So many to blame in this death
James Alan Fox and Jack Levin

February 7, 2001

Last weekend's fatal stabbing of 11-year-old Nestor Herrera at a Springfield cinema by an acquaintance of the same age has provided new inspiration to the legions of media hypercritics and scapegoaters who seek an easy solution to the challenge of youth violence. Championed by Sen. Joe Lieberman (D-Conn.), advocacy groups will likely interpret this horrific incident as more compelling evidence for his moral campaign against the excesses and indiscretions of Hollywood scriptwriters.

Yet the questions being asked about the killing focus narrowly on the presumed effects of the film: Was the Springfield murder a case of copycat behavior? Could the slasher movie "Valentine" showing at the Springfield theater, a film which features a crazed lunatic seeking revenge against terrified college coeds, have inspired the young assailant?

Such questions yield easy answers, but they also detract from finding effective solutions to the problem of our children's destructive behavior. While the violence contained in youth-oriented slice-and-dice films like "Valentine" may be tasteless (in the eyes of mature audiences, that is), it is a stretch to blame only the producers, the purveyors and the popcorn sellers for this tragic event.

While the research evidence does show that a steady diet of grisly senseless violence on the wide screen (as well as the TV screen) tends to desensitize young audiences and make them more aggressive, that is a far cry from suggesting that this particular violent act was inspired by exposure to a single movie. The causal connection is far more complex. It is just as plausible that violent kids are drawn to violent films - not the other way around - or that violent youngsters are just as likely to act out on the playground, in the classroom or at home.

For that matter, the movie theater surely did not hand out knives to intensify the movie-going experience. The killer apparently brought his own. The most important question may be: What was an 11-year-old boy doing carrying a weapon capable of stabbing someone to death?

The real concern should be not about the movie that the assailant had just watched but about why a group of youngsters was unsupervised before, during and after the movie. Children don't need inspiration from Hollywood to act out. A roomful of unsupervised youngsters looking to impress their buddies is enough of an impetus. The catalyst is often a snide comment, an insult, a shove - not a movie character who seeks revenge on screen.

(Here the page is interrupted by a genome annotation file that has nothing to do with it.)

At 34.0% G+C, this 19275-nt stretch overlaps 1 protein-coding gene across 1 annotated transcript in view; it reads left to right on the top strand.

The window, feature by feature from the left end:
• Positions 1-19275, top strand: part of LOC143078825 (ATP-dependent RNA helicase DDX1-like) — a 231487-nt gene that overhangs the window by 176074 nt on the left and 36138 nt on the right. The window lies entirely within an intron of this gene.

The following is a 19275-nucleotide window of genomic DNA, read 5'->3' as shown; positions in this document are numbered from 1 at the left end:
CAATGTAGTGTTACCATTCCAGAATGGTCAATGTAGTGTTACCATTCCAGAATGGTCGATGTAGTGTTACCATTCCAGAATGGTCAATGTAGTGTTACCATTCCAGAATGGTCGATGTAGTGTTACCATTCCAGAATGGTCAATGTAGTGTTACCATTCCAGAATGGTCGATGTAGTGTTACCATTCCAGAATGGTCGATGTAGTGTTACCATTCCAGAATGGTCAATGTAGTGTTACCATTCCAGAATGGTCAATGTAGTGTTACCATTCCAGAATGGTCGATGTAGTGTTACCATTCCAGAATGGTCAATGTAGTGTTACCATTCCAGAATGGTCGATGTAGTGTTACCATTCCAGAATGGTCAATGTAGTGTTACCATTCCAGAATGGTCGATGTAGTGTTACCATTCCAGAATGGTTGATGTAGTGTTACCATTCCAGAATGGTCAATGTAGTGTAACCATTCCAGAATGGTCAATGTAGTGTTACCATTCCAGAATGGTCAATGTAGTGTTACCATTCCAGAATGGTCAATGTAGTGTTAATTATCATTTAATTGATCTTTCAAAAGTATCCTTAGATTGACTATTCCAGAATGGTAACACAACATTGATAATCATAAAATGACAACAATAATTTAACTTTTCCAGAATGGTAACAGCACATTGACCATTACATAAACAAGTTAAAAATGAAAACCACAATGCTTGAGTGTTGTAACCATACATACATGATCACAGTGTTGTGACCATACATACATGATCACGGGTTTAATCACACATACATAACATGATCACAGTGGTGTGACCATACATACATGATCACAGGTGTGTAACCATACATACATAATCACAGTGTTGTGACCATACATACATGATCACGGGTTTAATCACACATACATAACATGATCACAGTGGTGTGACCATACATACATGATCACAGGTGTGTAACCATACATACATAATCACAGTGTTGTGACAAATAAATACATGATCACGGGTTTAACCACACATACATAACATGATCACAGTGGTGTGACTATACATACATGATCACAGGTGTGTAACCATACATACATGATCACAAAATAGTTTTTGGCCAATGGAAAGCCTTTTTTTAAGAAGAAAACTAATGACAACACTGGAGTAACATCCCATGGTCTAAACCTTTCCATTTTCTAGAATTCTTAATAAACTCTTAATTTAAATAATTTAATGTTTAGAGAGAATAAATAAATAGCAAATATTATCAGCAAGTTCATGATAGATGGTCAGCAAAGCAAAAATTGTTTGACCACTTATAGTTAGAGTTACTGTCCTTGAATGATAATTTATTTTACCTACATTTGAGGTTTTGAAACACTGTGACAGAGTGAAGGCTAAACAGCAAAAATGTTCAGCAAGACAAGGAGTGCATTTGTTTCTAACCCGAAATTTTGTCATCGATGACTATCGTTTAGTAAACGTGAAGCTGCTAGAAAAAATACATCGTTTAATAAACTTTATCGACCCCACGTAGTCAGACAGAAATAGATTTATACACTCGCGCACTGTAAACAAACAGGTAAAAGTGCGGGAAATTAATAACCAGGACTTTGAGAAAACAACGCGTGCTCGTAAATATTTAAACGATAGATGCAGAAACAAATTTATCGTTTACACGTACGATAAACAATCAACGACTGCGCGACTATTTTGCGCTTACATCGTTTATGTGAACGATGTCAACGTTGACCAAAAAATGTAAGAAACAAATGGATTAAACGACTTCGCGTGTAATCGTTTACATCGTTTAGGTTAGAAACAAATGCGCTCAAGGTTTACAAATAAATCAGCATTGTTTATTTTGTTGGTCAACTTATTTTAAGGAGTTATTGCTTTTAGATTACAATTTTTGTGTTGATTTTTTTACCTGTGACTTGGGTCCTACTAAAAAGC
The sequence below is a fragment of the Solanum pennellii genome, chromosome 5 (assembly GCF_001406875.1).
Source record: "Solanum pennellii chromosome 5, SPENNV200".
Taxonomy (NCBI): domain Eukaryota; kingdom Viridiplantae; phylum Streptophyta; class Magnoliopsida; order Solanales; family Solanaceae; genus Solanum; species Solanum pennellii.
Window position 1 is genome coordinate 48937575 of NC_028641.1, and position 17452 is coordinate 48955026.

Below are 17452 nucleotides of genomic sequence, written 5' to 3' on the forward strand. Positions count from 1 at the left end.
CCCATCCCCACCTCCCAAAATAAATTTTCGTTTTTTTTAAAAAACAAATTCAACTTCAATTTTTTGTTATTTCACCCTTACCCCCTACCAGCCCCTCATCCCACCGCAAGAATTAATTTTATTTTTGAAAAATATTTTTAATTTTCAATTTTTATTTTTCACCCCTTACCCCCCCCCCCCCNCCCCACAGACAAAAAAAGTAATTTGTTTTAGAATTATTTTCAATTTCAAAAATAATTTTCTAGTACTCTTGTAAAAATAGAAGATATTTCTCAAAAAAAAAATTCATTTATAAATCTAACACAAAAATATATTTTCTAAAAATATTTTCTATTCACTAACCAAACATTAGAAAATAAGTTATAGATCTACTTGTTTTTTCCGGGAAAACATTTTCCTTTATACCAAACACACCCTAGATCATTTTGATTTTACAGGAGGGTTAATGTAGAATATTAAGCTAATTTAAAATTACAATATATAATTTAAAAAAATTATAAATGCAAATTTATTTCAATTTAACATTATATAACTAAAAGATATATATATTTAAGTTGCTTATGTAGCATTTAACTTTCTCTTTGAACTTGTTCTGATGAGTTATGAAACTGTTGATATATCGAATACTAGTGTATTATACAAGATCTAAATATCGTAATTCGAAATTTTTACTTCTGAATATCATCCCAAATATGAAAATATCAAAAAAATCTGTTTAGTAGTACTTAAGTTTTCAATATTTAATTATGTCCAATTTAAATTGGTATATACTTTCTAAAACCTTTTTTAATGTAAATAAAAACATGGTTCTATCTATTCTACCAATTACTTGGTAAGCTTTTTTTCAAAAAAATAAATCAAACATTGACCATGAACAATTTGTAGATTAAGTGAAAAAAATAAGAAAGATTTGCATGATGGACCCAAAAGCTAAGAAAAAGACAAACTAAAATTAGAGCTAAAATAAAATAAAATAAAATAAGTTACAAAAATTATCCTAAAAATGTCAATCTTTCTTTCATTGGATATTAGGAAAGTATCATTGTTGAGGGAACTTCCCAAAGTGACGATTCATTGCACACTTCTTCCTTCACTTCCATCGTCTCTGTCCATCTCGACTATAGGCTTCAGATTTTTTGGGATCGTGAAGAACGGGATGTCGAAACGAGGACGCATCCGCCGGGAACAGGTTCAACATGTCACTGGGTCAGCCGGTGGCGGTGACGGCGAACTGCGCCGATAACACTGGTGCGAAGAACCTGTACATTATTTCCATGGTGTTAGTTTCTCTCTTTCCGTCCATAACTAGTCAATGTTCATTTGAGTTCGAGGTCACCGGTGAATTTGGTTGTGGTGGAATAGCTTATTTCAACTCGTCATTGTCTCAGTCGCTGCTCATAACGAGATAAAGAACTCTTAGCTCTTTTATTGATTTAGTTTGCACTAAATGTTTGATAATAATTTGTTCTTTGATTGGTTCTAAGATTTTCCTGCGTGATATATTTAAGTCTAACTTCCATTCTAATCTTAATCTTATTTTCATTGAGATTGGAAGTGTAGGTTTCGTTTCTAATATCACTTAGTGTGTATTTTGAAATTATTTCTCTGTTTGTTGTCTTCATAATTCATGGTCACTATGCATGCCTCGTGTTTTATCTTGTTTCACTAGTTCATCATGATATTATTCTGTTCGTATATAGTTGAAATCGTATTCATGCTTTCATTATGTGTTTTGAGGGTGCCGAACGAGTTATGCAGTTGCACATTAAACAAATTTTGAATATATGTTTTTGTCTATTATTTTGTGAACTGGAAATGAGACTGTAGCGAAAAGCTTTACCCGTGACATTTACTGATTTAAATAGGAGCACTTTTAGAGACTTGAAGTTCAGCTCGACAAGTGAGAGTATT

Of course, the movie industry also cannot be entirely let off the hook.

How can it continue hypocritically to produce movies that are rated "R" (due to their graphic violence or sexual content) yet appeal primarily to a teen and preteen audience? How can a movie theater be so lax as to allow a horde of unruly underaged youngsters into films restricted to audiences over 17 unless accompanied by a parent or guardian? And, if the children were, as it appears, accompanied by an 18-year-old woman, how can anyone pretend that this is what the code of the film industry intended?

Actually, the motion picture rating system may be more harmful to our children than the films themselves. We may label especially violent TV shows "M" for mature audiences, but what mature person is really interested in scenes of unrelenting barbarism? All the rating system and the anemic efforts at enforcing it accomplish is to increase the appeal of gory scenes of murder and mayhem. If you're not part of the mature audience, does that make you immature? Even small children wish to be big shots in the eyes of their buddies. It's the media version of forbidden fruit.

For the victim, this was reportedly his first trip to the movies with peers and without parents, an experience described as an important rite of passage from childhood to maturity. Going to an adult movie would likely have enhanced the feeling of being important and grown up, for both Nestor Herrera as well as his assailant. For the offender, so would carrying a weapon.

Regardless of blameworthiness, one tends to find that at least three-quarters of those seated in the audience at most any showing of R-rated slasher films are not old enough to have driven themselves to the theater.

For most, mommy or daddy provided transportation, as well as the price of admission. They did not, however, provide what was needed most: adult supervision.

The solution to the problem of violence committed by pre-teenagers is not to censor entertainment but to ensure that kids remain kids, at least until they are old enough to understand fully the profound consequences of violence. They truly need to be put and kept in their place - a place that is right in front of the watchful eyes of parents and other responsible adults.

James Alan Fox is the Lipman Family Professor of Criminal Justice and Jack Levin is the Brudnick Professor of Sociology and Criminology, both at Northeastern University. They recently co-authored "Dead Lines: Essays in Murder and Mayhem."